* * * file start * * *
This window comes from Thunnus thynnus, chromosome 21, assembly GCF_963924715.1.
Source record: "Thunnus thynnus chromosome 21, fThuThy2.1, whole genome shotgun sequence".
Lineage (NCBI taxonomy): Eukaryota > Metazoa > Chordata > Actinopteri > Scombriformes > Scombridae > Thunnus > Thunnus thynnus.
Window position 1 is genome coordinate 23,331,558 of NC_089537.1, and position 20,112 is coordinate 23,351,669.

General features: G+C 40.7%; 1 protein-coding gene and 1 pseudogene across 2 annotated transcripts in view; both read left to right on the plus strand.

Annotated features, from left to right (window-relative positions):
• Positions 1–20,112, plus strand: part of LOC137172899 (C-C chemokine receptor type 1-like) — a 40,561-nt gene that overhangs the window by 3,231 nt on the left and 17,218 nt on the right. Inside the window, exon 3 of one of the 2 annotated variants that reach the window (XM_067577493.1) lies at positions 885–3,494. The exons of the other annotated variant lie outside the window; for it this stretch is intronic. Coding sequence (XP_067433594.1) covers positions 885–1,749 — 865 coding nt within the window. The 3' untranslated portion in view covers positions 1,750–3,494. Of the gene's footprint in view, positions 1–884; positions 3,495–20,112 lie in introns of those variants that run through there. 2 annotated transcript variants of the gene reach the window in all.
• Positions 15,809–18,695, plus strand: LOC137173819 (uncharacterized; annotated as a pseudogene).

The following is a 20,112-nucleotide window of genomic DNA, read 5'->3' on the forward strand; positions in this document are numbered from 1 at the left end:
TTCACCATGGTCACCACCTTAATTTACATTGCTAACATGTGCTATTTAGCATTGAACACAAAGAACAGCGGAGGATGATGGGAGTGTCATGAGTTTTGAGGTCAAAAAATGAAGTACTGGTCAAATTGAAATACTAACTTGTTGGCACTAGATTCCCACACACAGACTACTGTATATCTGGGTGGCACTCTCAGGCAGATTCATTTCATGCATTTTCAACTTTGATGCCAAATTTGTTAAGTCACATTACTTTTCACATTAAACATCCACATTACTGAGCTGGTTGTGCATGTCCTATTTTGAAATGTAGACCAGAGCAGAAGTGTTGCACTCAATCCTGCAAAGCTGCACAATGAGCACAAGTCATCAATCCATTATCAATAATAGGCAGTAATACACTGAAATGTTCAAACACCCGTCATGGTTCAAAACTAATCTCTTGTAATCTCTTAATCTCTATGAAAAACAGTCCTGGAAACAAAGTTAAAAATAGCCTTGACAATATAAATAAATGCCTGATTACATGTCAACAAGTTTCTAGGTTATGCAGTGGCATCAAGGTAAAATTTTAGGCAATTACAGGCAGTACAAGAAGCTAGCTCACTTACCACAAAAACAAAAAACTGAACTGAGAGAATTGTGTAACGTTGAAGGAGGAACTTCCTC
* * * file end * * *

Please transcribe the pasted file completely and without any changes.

This window comes from Thunnus thynnus, chromosome 21, assembly GCF_963924715.1.
Source record: "Thunnus thynnus chromosome 21, fThuThy2.1, whole genome shotgun sequence".
Lineage (NCBI taxonomy): Eukaryota > Metazoa > Chordata > Actinopteri > Scombriformes > Scombridae > Thunnus > Thunnus thynnus.
Window position 1 is genome coordinate 23,331,558 of NC_089537.1, and position 20,112 is coordinate 23,351,669.

General features: G+C 40.7%; 1 protein-coding gene and 1 pseudogene across 2 annotated transcripts in view; both read left to right on the plus strand.

Annotated features, from left to right (window-relative positions):
• Positions 1–20,112, plus strand: part of LOC137172899 (C-C chemokine receptor type 1-like) — a 40,561-nt gene that overhangs the window by 3,231 nt on the left and 17,218 nt on the right. Inside the window, exon 3 of one of the 2 annotated variants that reach the window (XM_067577493.1) lies at positions 885–3,494. The exons of the other annotated variant lie outside the window; for it this stretch is intronic. Coding sequence (XP_067433594.1) covers positions 885–1,749 — 865 coding nt within the window. The 3' untranslated portion in view covers positions 1,750–3,494. Of the gene's footprint in view, positions 1–884; positions 3,495–20,112 lie in introns of those variants that run through there. 2 annotated transcript variants of the gene reach the window in all.
• Positions 15,809–18,695, plus strand: LOC137173819 (uncharacterized; annotated as a pseudogene).

The following is a 20,112-nucleotide window of genomic DNA, read 5'->3' on the forward strand; positions in this document are numbered from 1 at the left end:
TTCACCATGGTCACCACCTTAATTTACATTGCTAACATGTGCTATTTAGCATTGAACACAAAGAACAGCGGAGGATGATGGGAGTGTCATGAGTTTTGAGGTCAAAAAATGAAGTACTGGTCAAATTGAAATACTAACTTGTTGGCACTAGATTCCCACACACAGACTACTGTATATCTGGGTGGCACTCTCAGGCAGATTCATTTCATGCATTTTCAACTTTGATGCCAAATTTGTTAAGTCACATTACTTTTCACATTAAACATCCACATTACTGAGCTGGTTGTGCATGTCCTATTTTGAAATGTAGACCAGAGCAGAAGTGTTGCACTCAATCCTGCAAAGCTGCACAATGAGCACAAGTCATCAATCCATTATCAATAATAGGCAGTAATACACTGAAATGTTCAAACACCCGTCATGGTTCAAAACTAATCTCTTGTAATCTCTTAATCTCTATGAAAAACAGTCCTGGAAACAAAGTTAAAAATAGCCTTGACAATATAAATAAATGCCTGATTACATGTCAACAAGTTTCTAGGTTATGCAGTGGCATCAAGGTAAAATTTTAGGCAATTACAGGCAGTACAAGAAGCTAGCTCACTTACCACAAAAACAAAAAACTGAACTGAGAGAATTGTGTAACGTTGAAGGAGGAACTTCCTC